The second work on the concert program was the Dvořák’s Cello Concerto in B minor with Israeli-American cello soloist Amit Peled joining the symphony, which I have already gushed about in my comments above. Mr. Peled is perhaps the finest cellist in the world today. [No citations; my own humble but I believe accurate estimation.] He is renowned for the fact that he plays the instrument that belonged to the late Pablo Casals, who few people would dispute was the finest cellist of his generation: a Matteo Gofriller cello made around 1700.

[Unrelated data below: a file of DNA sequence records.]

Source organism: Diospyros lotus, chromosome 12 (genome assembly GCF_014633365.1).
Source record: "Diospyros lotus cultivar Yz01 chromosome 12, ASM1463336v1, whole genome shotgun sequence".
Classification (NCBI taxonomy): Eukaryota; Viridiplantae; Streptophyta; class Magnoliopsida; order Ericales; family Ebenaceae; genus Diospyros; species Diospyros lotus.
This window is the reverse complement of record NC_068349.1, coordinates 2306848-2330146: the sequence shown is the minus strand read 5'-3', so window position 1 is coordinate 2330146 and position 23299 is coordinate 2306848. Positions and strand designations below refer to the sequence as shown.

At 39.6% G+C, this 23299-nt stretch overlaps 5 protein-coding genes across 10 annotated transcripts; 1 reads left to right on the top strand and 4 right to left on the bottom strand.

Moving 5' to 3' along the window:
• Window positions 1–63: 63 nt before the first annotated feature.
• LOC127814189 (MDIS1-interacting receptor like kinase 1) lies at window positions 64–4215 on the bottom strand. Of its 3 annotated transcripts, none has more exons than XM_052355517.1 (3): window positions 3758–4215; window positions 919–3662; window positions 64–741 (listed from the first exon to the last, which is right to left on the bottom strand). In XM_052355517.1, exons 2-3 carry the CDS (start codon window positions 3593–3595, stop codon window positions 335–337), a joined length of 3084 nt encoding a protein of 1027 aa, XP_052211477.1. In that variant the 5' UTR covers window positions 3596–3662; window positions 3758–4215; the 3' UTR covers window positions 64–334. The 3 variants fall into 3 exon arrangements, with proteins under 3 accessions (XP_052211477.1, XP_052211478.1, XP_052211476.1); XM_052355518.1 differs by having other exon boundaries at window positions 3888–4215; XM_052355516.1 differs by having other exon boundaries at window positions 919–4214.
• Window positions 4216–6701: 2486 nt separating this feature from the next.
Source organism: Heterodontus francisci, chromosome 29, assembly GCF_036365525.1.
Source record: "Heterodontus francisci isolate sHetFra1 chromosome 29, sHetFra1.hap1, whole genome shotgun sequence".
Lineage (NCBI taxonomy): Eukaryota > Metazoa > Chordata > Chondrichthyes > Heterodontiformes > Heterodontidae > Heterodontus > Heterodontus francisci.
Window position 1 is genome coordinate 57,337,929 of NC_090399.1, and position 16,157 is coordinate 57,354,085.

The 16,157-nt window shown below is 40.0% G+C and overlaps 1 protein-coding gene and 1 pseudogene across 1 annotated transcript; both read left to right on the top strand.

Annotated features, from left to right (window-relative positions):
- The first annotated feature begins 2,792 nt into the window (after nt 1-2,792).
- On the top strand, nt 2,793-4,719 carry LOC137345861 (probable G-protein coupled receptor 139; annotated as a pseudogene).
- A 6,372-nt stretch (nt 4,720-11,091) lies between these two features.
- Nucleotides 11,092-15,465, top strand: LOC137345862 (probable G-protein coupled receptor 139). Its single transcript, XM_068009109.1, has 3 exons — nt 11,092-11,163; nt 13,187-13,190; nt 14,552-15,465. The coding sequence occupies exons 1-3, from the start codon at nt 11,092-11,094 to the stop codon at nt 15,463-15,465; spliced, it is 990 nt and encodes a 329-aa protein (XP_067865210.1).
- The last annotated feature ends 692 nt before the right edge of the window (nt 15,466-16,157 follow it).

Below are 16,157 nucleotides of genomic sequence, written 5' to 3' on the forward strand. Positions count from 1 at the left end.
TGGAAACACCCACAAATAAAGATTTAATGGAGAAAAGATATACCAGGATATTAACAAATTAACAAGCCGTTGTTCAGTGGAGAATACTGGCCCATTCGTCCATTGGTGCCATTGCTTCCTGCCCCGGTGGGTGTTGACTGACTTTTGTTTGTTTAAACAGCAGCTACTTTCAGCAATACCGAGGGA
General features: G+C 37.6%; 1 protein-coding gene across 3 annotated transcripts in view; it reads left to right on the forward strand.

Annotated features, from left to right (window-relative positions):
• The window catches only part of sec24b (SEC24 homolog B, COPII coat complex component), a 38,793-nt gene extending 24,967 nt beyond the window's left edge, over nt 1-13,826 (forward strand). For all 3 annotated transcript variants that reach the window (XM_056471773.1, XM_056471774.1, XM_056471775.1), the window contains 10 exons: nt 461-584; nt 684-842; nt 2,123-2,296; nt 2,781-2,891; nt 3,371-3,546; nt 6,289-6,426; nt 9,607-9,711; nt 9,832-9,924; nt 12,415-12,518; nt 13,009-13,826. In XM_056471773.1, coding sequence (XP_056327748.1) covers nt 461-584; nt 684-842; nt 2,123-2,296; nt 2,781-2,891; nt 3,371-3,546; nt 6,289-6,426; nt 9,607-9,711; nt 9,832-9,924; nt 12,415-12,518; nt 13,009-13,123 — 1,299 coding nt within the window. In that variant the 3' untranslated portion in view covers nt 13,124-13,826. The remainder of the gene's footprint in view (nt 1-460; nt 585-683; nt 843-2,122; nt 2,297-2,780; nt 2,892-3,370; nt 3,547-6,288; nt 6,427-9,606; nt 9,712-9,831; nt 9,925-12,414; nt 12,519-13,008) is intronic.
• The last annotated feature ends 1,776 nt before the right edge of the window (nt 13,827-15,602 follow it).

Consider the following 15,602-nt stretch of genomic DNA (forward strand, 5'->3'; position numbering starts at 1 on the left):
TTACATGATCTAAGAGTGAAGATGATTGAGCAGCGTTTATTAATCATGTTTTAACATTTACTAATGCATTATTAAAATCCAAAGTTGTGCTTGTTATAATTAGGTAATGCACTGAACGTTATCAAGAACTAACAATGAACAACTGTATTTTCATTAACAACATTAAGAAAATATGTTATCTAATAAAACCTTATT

Mr. Peled recently completed a world tour with the historic instrument, which was presented to him by Casal’s widow, including a 20 cities U.S. tour culminating in an acclaimed performance at the Kennedy Center in Washington. He has played with many of the world’s major orchestras and in just about all of the world’s major concert halls that are worth playing in. Reviewing a 2010 concert performance by Mr. Peled in Alice Tully Hall, reviewer Allan Kozin of The New York Times wrote of his “warm, glowing tone” and “seductive timbre and an emotionally pointed approach to phrasing that made you want to hear him again. . . .” [Allan Kozin, An Ensemble Sheds a Spotlight on New and Unusual Repertory, The New York Times, Nov. 7, 2010,]